No one really knows where I came from originally. The one thing, maybe the most important, is I know where I’m going to remain. I didn’t have a settled early life, I probably missed out on a good part of the growing up that puppies usually enjoy in a stable environment.
It was a struggle when I first arrived, I was uncertain what was required of me, and my new assistants were also struggling to get to grips with this new part of their life. Having been in a rescue centre, and a good one at that, I hadn’t really known what it was like to try and get on the sofa, to have to ask politely when I needed to go out or even to have one, two or more walks a day outside in the big world. I was learning quite slowly, and I was very lucky that I could see there was frustration but it was fairly low level and I was being given time to learn and understand.
I escaped twice within a short time after I arrived. I now realise this was incredibly stupid, but I wanted to see the big wide world and didn’t realise that I was on a lead in the park for my own safety. My Beagle Harrier traits take over completely when I am out. All dogs love to be let off the lead. Some of them run around in a big circle, others will race about barking and playing. However it appears I am slightly different, in that once I am off lead, I run away. In a straight line. Very quickly. I don’t look back. The first time I ran away, I was off for 3 hours and was only recaptured after I had run into some barbed wire and cut my ear open. I was tired too. Sorry about the photo, Hudad took it..
I was carted off to the vets quite quickly after the first escape, but given a fairly clean bill of health. I got a bit of a telling off too. It didn’t seem to make much impression on me however, as I escaped again soon after and in the same park. Fortunately I was recaptured fairly quickly by what appeared to be the only person in the park who thought it strange there was a dog running around loose, with the collar and lead attached. Trust my luck to be sniffing a dead squirrel.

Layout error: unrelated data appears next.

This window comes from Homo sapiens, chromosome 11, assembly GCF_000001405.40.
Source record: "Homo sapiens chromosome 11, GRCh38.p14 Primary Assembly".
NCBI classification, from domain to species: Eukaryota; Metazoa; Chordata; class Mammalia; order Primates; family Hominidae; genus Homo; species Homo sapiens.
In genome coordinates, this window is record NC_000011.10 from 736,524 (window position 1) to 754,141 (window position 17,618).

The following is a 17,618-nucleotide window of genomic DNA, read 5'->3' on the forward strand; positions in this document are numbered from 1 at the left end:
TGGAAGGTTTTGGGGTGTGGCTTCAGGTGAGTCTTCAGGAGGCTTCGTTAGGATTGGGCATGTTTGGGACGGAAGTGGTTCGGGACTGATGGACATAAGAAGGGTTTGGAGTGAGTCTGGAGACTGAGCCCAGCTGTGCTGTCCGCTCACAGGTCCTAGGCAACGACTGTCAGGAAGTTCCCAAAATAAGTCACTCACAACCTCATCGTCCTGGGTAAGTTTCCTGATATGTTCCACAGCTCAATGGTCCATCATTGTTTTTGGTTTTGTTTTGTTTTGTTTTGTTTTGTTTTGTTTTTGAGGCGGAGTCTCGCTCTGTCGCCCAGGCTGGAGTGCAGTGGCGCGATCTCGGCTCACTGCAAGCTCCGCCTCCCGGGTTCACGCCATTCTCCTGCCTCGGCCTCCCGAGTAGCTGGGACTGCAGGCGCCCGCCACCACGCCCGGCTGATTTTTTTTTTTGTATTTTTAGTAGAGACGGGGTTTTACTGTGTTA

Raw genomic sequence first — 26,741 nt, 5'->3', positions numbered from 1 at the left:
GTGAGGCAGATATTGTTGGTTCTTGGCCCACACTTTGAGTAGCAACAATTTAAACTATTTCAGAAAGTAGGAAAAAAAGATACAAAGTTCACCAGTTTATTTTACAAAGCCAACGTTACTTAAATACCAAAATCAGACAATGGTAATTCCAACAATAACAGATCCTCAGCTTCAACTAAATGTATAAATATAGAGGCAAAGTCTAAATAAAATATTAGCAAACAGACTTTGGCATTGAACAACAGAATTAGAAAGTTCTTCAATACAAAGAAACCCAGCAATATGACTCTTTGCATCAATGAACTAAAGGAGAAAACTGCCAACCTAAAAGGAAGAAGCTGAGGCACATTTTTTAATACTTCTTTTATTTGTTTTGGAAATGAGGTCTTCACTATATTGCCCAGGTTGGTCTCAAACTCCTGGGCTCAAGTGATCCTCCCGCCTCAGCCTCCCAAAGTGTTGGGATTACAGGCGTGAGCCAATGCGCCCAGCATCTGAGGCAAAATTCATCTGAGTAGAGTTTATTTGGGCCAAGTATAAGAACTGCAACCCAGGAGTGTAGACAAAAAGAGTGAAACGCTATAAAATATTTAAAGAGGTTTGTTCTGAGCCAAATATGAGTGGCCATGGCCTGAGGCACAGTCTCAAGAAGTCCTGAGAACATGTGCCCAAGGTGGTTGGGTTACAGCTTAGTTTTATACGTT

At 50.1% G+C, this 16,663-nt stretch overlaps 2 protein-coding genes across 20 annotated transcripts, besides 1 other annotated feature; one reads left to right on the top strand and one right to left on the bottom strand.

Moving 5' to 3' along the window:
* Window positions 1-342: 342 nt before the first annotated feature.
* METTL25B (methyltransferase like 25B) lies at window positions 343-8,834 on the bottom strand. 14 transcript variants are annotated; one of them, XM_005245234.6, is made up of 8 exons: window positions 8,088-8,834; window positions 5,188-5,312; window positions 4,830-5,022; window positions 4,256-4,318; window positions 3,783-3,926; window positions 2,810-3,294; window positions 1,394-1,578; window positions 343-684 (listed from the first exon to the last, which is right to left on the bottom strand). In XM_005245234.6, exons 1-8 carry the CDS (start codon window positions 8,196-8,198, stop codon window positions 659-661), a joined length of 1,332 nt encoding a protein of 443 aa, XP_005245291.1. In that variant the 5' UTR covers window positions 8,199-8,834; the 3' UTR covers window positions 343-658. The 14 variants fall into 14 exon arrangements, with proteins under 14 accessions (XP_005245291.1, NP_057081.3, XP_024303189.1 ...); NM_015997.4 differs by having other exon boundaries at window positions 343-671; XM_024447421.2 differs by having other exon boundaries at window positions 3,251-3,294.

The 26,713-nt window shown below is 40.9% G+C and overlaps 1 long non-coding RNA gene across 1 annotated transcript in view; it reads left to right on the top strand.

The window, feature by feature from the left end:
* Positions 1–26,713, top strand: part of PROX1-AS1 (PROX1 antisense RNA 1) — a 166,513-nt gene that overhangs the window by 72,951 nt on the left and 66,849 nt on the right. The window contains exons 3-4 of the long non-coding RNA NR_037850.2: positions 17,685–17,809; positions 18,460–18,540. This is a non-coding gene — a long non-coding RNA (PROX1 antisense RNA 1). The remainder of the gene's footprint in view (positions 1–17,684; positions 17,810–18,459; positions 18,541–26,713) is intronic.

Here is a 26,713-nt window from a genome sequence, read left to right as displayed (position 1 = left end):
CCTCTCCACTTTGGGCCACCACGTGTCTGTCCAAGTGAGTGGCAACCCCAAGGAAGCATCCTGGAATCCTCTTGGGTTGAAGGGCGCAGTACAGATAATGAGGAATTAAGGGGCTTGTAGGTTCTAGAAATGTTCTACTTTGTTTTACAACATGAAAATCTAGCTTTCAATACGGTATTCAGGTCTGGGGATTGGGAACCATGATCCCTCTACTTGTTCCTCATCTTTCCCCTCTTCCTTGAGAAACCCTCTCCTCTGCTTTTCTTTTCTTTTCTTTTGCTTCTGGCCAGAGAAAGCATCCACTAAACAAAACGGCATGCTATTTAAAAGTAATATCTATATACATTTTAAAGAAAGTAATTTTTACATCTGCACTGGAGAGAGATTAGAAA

It was back to training in the garden, long leads and a super tight harness to make sure I couldn’t escape again when outside on my daily walks. The continued theme was that I wasn’t settled, I didn’t know if this was forever. These two were, and very much remain, my saviours. But I wasn’t sure. Until now I didn’t have the continued affection, there was no routine to stick to. I had been here six months and I felt sometimes that there was still a struggle to feel that this was permanent. The walks were also a struggle. I was, and remain, quite an obstinate lad, and I was being asked to walk to heel for extended periods. As we live near a busy road, I could handle the first section of the walk. However when I got to the field and my hunting instincts took over, it was nigh on impossible for me to walk to heel. Indeed they were lucky if I sat down for more than three seconds.
One day I was out with my Humum and we met a man coming towards us. He said I was a handsome dog, and of course, I had proud ears. He said that as a scent hound I was always going to sniff around in the hedges and long grass, it was my nature. If I could be walked to heel for the early part, and then left to sniff and explore for the remainder, this might cure some of the incessant pulling I was managing on the harness and lead. We tried this and it started to work a little better. I still pulled a great deal, but I was happier as I could exercise my brain, senses and body so I was more content.
I was also becoming more at ease in the house and garden. I was getting used to the routine of daily life and, to be honest, I was being looked after really well so I couldn’t complain, too much. It was dawning on me that I was here to stay, I was relaxing and feeling more at ease with my surroundings. Even the garden was becoming a calmer place for me. At first, I couldn’t be let off the lead, so the many jobs around the garden were not done and I could sense the frustration. Gradually I got a little more comfortable with my surroundings and realised that, when I was in the garden, the squirrels weren’t and I didn’t need to chase them away. Then one day it all changed. I was in the garden on a lovely summers day. I sat down on the grass and the lead was unclipped from the harness. I was free, kind of. And I just sat there. They expected me to run around the garden and probably do something silly – again. And I just stood up and trotted off to explore. I soon found that the patio table was a good vantage point to survey my garden. It also meant I could keep an eye on my humans, and make sure those pesky squirrels stayed away.
I was becoming more content, I was being trusted and it felt good. I began to realise that if I wandered about in the garden, then I was allowed to roam at will, sniff the flowers, arooo at pigeons and generally feel more at home. It had taken time, but I was beginning to feel like this was it, my new forever home. I was making up for lost time. It felt good.